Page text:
The jury in Ian Bailey’s civil action for damages against the Garda Commissioner and State have asked to rehear two taped recordings of conversations involving gardai and witness Marie Farrell.
The jury began considering their verdict on the 64 day case at noon today and were brought back to court about 12.20pm when Mr Justice John Hedigan clarified some matters arising from his charge earlier.
The jury later indicated they wanted to rehear recordings of two phone conversations and those were played to them before going out again about 3pm to resume their deliberations.
The first recording was between Detective Garda Jim Fitzgerald and Sergeant Liam Hogan (since deceased) in 1997 during which they discuss various matters, including taping a planned visit by Mr Bailey to Marie Farrell in her shop in Schull. That exchange happens after Det Fitzgerald referred to Mr Bailey approaching Ms Farrell in a bar in Schull and says Mr Bailey had asked was it ok to call to her shop tomorrow. “Tape him..f***ing tape him..”, Sgt Hogan responds.
In the same call, Sgt Hogan, whom the jury heard was involved in preparing the Garda file for the DPP, refers to a statement by Det Garda Liam Leahy having to get “chopped up”. Sgt Hogan also refers to “looking for straws”.
The second recording was of a 1997 phone conversation between Det Garda Jim Fitzgerald and Marie Farrell in which Det Fitzgerald repeatedly expresses his annoyance and disappointment she had made a statement to Sergeant Maurice Walsh after she had told him she was not making any statement.
During that call, Ms Farrell says she does not know “what all the hullabaloo is about”. She also says there was “nothing to it [the statement]” and later says: “Do you know something, it’s like having three fucking husbands.”
Det Fitzgerald also says: “That’s the end of the friendship as far as I’m concerned.” He also says: “..at least I deserve an answer after a fucking year and a half on this phone.”
Towards the end of the conversation, Ms Farrell says: “Sure I can’t do anything right.”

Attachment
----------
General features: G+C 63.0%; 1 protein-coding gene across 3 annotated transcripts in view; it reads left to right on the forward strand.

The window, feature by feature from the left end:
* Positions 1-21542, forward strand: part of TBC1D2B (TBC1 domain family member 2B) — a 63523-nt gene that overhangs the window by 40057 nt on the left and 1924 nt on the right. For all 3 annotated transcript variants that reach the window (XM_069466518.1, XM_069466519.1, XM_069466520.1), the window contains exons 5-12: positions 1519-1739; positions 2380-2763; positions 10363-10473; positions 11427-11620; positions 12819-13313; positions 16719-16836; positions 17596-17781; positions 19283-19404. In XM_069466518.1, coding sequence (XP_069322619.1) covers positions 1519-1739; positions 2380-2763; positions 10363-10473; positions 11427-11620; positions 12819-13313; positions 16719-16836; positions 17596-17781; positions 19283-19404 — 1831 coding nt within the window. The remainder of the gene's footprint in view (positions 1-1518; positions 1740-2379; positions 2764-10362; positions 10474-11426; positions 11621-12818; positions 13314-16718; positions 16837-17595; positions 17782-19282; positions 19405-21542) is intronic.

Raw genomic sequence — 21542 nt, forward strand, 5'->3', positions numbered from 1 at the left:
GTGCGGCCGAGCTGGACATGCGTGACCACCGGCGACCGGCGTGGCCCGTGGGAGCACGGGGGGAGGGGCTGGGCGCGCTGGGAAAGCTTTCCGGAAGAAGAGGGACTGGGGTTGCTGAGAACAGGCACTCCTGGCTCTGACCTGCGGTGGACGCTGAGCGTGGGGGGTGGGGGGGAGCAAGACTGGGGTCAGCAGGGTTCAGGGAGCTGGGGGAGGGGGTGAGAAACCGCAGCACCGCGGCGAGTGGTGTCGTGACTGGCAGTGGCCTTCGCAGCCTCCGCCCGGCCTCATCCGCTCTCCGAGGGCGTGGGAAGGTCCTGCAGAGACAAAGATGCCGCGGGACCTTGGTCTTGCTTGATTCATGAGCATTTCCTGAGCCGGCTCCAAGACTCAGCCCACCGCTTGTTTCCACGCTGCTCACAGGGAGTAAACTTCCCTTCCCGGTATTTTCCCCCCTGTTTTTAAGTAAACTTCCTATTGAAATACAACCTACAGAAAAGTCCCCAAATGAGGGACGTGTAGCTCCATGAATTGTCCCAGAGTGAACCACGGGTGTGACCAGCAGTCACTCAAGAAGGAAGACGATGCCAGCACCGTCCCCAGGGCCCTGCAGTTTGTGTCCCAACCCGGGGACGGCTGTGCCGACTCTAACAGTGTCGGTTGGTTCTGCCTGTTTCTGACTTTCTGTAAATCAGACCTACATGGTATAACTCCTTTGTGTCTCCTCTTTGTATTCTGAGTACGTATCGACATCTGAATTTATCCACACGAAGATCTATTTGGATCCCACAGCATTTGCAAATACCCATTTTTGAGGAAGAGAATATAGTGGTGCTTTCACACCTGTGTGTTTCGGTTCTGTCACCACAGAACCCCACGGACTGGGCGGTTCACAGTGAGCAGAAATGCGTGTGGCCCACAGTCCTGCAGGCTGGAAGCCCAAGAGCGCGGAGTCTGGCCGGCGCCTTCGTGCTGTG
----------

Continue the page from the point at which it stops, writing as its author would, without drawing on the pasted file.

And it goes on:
Earlier, in his charge to the jury, Mr Justice John Hedigan said the “centrepiece” of Mr Bailey’s case is that gardai set out to frame him for murder. The credibility of Marie Farrell and of a number of gardai is central to that claim and the onus of proof is on Mr Bailey to prove his case on the balance of probabilities, he said.
In his action, Mr Bailey is claiming damages, including exemplary damages, over the conduct of the Garda investigation into the murder of Sophie Toscan du Plantier. Her body was found close to her holiday home at Toormore, Schull, on the morning of December 23rd 1996.
The jury have been asked to answer two questions.
The first is whether three gardai – Det Garda Jim Fitzgerald, Det Garda Jim Slattery and Garda Kevin Kelleher, or any combination of them – conspired to implicate Mr Bailey in the murder of Ms du Plantier by obtaining statements from Marie Farrell by threats, inducements or intimidation which purportedly identified him as the man she saw at Kealfadda Bridge in the early hours of December 23rd 1996 when they knew they were false.
The second question is: “Did Det Garda Fitzgerald and Sergeant Maurice Walsh conspire by threats, inducements or intimidation to get statements from Marie Farrell that Ian Bailey had intimidated her, when they knew they were false?”
If they give a positive answer to either question, they must assess whether Mr Bailey suffered damage. If they find he has, they must them decide how much damages to award him. They must also decide if he is entitled to more than compensatory damages and whether he should get exemplary damages.
Marie Farrell is the "lynchpin" of Ian Bailey's case against the Garda Commissioner and state but the evidence suggests she was "more than a conventional witness", the State has told a High Court jury in its closing address in the case.